Emphasis on “was.”
In recent weeks, Mr. Pecker has emerged as a cooperating witness in the federal investigation that prosecutors in the Southern District of New York are pursuing into the schemes to pay six figures to Ms. McDougal and Stormy Daniels, another woman whose story of an affair with Mr. Trump was buried by the company.
In the Sunday-night tweet, Mr. Trump was effectively vouching for the credibility of Mr. Pecker and his newspaper — whose name in the Trump era hasn’t exactly been equated with accuracy. To wit, Hillary Clinton is still alive, proving that The Enquirer’s campaign-year reports of her imminent death were a bit of an exaggeration.
Mr. Pecker’s word is of high value to prosecutors — and highly dangerous to Mr. Trump.
Mr. Pecker provided vital corroboration for the story told by Mr. Trump’s former lawyer and fixer, Michael Cohen, when he pleaded guilty last year to arranging the payments to Ms. Daniels and Ms. McDougal.
Mr. Cohen said he had arranged them with the full knowledge that they were equivalent to illegal campaign disbursements, because they were intended to help Mr. Trump win the election. He also said he had made the payments at Mr. Trump’s direction, essentially accusing his former boss of being the driving force behind the whole thing.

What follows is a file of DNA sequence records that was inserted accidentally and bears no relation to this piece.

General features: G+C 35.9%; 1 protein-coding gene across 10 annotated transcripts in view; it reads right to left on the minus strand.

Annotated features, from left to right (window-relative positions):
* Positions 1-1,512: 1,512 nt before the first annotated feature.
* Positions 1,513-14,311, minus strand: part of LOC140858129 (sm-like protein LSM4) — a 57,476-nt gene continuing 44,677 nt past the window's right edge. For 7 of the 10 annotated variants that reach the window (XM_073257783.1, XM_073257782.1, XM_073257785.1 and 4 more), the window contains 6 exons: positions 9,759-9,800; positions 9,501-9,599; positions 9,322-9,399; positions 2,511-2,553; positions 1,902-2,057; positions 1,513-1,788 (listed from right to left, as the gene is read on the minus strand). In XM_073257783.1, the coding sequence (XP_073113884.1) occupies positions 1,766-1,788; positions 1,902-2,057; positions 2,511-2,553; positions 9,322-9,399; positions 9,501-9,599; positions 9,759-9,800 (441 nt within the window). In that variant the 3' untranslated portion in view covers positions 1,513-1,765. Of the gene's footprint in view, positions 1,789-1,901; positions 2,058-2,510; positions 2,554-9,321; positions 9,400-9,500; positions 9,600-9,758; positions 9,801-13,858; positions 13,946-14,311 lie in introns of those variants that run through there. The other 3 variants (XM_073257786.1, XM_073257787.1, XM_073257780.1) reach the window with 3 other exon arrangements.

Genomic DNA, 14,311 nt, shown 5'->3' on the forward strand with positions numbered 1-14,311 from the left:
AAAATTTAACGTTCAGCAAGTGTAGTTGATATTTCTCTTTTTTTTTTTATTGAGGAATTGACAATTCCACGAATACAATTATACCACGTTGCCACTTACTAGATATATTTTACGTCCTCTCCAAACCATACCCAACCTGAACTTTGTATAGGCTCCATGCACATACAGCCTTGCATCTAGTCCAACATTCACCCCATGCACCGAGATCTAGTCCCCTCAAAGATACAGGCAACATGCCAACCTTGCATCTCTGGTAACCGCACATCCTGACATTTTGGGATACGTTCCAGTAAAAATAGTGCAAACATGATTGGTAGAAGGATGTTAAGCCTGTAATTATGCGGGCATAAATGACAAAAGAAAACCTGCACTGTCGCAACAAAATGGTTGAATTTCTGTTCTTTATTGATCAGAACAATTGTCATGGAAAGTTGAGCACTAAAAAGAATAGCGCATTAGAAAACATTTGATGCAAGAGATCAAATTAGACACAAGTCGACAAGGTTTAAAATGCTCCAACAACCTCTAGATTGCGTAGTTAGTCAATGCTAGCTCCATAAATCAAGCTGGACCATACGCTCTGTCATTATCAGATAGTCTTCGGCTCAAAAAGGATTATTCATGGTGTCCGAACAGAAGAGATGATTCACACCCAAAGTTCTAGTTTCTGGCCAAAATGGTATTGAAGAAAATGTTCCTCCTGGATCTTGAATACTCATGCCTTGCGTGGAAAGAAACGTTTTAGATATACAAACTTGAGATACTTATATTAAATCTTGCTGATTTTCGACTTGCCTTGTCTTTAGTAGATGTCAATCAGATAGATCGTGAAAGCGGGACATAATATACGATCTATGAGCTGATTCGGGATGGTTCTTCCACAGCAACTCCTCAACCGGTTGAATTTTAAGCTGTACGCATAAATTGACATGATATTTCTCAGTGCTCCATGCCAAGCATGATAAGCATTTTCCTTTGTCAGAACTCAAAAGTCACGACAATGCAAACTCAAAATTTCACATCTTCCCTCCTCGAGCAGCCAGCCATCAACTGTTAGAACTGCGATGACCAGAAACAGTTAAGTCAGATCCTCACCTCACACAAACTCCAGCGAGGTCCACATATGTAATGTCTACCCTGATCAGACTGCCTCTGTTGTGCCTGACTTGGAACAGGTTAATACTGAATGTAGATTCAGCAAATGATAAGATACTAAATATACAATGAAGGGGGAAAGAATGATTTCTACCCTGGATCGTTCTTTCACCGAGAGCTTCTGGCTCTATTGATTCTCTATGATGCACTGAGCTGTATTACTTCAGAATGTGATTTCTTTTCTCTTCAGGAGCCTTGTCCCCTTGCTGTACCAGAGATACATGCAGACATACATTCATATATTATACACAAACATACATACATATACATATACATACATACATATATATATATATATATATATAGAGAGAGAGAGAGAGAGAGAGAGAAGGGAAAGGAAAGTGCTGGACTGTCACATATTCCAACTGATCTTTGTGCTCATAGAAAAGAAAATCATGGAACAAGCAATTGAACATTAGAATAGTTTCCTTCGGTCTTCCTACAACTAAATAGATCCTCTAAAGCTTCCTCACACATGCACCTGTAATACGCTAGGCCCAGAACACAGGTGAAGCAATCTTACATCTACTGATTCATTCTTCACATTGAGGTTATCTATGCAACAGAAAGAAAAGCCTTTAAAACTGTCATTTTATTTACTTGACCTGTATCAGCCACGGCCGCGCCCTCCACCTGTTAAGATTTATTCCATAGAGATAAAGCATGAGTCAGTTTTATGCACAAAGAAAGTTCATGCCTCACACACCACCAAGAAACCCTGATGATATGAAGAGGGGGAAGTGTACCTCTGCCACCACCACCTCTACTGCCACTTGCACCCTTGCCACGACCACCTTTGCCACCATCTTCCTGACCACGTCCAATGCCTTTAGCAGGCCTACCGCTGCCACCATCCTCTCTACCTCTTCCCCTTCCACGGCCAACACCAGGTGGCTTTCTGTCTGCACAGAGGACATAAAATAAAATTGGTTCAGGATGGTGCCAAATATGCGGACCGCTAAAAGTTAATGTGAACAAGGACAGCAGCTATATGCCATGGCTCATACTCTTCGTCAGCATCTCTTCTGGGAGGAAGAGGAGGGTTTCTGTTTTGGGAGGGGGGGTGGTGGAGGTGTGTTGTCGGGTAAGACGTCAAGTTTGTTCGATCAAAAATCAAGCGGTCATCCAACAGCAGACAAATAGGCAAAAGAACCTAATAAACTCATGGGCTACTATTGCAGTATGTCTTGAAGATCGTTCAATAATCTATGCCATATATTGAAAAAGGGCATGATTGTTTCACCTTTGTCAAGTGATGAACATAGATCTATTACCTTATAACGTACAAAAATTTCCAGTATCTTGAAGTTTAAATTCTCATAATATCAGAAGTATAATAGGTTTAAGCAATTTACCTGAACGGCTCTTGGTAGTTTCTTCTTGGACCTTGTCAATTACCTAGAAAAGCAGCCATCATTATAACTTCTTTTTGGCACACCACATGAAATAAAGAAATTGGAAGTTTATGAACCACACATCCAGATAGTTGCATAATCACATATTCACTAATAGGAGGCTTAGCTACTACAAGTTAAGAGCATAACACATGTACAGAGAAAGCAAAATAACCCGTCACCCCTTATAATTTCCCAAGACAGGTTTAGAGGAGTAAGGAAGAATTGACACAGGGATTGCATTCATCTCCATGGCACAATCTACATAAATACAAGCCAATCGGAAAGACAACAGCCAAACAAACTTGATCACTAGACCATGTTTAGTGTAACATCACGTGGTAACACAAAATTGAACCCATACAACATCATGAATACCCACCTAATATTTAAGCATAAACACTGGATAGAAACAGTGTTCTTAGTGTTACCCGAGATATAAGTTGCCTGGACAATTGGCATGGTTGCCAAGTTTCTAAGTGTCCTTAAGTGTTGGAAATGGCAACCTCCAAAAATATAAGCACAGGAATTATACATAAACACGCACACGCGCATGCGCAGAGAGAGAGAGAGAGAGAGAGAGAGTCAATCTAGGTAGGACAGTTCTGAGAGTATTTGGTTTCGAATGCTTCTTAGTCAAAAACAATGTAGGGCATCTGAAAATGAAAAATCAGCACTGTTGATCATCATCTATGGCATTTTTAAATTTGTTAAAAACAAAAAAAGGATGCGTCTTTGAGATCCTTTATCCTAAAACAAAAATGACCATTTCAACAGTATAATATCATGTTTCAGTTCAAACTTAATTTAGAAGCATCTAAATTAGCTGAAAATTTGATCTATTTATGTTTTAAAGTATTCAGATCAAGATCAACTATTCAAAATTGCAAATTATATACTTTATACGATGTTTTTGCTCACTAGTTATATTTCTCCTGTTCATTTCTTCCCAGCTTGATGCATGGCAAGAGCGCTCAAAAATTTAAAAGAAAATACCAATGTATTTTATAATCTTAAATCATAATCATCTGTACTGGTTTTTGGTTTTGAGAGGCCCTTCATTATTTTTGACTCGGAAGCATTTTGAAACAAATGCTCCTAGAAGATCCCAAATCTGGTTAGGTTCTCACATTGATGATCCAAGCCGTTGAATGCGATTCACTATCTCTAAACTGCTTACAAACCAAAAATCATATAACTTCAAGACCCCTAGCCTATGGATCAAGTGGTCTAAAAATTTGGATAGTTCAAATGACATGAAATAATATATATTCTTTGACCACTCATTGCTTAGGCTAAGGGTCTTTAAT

In December, Mr. Cohen was sentenced to three years in prison on those charges and others. In a court filing provided ahead of that sentencing, the New York prosecutors disclosed the extent of American Media’s cooperation. The company’s willingness to help is why there have been no charges against those involved with the running of the tabloid, prosecutors said.
The cooperation of American Media officers was highly significant, because Mr. Cohen made for a flawed witness. His long track record of lies meant anything he said to law enforcement officials would require corroboration, if it were to be of any real value.
After months of public denials that the payment to Ms. McDougal had been coordinated with Mr. Trump or Mr. Cohen, American Media flipped the script, telling prosecutors that it had coughed up the cash “in cooperation, consultation and concert with, and at the request and suggestion of, one or more members or agents of” Mr. Trump’s campaign. The publisher also explained why it had done so — so that Ms. McDougal “did not publicize damaging allegations” and “thereby influence that election.”